by N. Peter Kramer
President Donald Trump and former Vice-President Joe Biden clashed in the first (of the three) presidential debates over the Supreme Court, the coronavirus, the economy and the race-issue. The Republican leader told his rival that for ’47 years you’ve done nothing’ and the Democratic challenger calling his opponent ‘the worst president that America ever had’. The two candidates constantly spoke over each other in a number of contentious exchanges, more notable for rancour than policy nuance. The event was a spectacle of insults, interruptions, endless cross talk and exaggerations. Biden was not much better than Trump, interrupting nearly as much.
Trump repeatedly interrupted Biden and questioned his accomplishments during nearly 50 years in public life. The president also deflected a question about whether he would condemn white supremacists groups, saying most violence stemming from civil unrest came from the ‘left wing’. Biden, who at one point told the resident to ‘shut up’, found fault in the Republican’s stewardship of the economy and his coronavirus response. For roughly ninety minutes from a socially distanced hall in Cleveland, Ohio, the candidates were vying for a narrow slice of persuadable voters amid a global pandemic, a polarising fight over the Supreme Court and fresh revelations about the president’s taxes.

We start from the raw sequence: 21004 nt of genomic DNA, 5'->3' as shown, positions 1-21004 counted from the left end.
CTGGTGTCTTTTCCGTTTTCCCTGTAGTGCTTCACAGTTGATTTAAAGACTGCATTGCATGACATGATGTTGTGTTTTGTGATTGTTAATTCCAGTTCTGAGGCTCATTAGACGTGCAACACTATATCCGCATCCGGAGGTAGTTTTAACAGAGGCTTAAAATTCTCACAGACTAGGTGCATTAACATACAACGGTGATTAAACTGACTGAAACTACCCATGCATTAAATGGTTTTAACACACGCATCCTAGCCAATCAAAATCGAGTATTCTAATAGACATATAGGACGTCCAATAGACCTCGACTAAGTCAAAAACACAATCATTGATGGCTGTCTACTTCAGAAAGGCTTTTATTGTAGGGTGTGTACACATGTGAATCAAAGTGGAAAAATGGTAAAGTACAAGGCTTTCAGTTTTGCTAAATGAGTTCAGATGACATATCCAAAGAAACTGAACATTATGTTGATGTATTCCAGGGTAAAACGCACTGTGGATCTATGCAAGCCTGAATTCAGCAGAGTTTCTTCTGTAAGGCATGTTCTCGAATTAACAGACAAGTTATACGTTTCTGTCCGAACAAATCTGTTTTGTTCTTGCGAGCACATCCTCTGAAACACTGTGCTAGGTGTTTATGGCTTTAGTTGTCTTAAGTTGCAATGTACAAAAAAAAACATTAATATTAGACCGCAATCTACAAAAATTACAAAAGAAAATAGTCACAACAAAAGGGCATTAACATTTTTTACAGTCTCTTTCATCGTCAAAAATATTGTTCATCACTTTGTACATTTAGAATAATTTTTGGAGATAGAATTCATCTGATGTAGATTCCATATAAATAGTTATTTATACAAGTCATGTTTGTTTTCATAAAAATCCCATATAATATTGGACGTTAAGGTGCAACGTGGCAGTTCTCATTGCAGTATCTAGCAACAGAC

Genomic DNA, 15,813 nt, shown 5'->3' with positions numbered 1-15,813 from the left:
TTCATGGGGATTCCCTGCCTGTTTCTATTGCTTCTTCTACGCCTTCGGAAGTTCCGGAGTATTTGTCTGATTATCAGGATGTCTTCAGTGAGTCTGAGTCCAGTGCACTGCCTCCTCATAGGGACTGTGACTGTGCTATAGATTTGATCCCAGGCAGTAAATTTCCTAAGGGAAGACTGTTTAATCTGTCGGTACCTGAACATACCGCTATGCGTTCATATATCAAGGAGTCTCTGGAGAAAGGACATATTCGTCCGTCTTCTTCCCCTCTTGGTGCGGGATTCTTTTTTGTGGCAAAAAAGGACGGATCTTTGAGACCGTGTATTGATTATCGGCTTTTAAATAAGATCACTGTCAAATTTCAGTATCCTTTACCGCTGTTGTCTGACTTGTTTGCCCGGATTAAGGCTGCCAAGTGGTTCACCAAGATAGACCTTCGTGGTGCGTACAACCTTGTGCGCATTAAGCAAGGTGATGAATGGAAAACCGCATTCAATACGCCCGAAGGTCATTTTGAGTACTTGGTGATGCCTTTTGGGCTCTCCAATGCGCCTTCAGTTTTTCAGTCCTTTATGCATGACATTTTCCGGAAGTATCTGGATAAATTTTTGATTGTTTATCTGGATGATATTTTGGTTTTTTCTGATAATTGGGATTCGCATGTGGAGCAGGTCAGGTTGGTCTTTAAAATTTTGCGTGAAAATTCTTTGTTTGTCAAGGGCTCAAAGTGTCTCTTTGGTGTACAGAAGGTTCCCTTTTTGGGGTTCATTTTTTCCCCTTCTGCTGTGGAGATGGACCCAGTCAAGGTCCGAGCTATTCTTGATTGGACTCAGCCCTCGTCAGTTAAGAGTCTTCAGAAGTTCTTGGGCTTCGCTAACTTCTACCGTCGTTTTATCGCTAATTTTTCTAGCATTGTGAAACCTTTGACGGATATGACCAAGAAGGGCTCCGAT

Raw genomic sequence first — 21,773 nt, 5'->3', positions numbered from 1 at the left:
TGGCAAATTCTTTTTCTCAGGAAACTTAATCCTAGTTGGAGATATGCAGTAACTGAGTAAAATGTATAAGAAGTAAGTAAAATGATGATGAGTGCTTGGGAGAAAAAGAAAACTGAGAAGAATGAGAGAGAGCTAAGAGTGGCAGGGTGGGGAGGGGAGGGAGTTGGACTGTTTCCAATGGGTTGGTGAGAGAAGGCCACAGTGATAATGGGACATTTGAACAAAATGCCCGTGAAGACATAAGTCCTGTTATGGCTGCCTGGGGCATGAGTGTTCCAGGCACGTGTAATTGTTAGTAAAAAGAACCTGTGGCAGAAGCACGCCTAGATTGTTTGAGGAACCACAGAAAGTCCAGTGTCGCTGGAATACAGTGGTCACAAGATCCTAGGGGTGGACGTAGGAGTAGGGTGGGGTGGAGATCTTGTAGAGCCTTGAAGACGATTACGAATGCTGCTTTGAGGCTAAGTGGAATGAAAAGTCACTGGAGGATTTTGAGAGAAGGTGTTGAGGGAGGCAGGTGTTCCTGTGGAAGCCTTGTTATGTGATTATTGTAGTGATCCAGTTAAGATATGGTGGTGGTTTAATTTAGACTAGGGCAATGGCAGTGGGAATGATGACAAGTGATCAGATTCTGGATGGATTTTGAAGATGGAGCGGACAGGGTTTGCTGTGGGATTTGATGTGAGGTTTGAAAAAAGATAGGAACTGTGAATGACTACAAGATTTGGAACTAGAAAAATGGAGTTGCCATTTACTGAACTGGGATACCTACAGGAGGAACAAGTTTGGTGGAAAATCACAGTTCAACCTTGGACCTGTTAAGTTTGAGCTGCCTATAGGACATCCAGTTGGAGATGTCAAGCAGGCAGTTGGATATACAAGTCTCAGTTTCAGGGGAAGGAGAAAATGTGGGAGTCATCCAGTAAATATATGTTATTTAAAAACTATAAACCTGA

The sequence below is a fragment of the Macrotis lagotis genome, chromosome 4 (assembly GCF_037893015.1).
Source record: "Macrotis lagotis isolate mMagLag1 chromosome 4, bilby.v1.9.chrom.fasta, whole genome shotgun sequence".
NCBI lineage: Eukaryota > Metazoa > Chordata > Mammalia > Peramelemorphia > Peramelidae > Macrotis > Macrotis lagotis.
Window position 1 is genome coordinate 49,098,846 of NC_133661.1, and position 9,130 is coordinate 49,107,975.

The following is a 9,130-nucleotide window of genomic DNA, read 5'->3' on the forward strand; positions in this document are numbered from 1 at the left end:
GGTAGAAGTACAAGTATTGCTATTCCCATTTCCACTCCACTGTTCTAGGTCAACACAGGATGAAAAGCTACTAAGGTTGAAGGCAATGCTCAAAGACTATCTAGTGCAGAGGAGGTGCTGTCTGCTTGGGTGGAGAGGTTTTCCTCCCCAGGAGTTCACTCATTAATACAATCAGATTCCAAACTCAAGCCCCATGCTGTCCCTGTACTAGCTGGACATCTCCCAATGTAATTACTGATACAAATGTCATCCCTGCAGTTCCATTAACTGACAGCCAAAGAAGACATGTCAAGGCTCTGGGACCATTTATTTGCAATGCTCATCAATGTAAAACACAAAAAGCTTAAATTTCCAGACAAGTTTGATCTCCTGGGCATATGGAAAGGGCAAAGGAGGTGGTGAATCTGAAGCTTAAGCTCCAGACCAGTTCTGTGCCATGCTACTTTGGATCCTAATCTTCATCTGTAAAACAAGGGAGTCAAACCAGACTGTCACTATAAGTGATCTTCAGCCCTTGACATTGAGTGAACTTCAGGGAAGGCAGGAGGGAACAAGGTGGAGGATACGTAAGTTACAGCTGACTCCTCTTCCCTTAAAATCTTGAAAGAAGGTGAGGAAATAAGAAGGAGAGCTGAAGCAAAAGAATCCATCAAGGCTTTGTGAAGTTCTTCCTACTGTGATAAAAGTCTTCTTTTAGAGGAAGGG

Moderator Chris Wallace, a Fox News anchor who had said before the debate he would try to be an invisible presence on stage , struggled to control bickering, repeatedly calling on the candidates to stop speaking over each other. Amid Trump’s repeated interruptions, Biden appeared unsettled at times, shaking his head incredulously.
On why voters should trust him to deal with race issues facing the country, Biden said, ‘We have never walked away from trying to require equity for everyone, equality for the whole of America. We have never accomplished it’. Trump suggested the former vice-president was not supportive enough of law enforcement. ‘You can’t even say the word law enforcement because if you say the words, you’re going to lose all of your radical left supporters.’
Looking forward to the vice-presidential debate next week, maybe one of them will act like a President.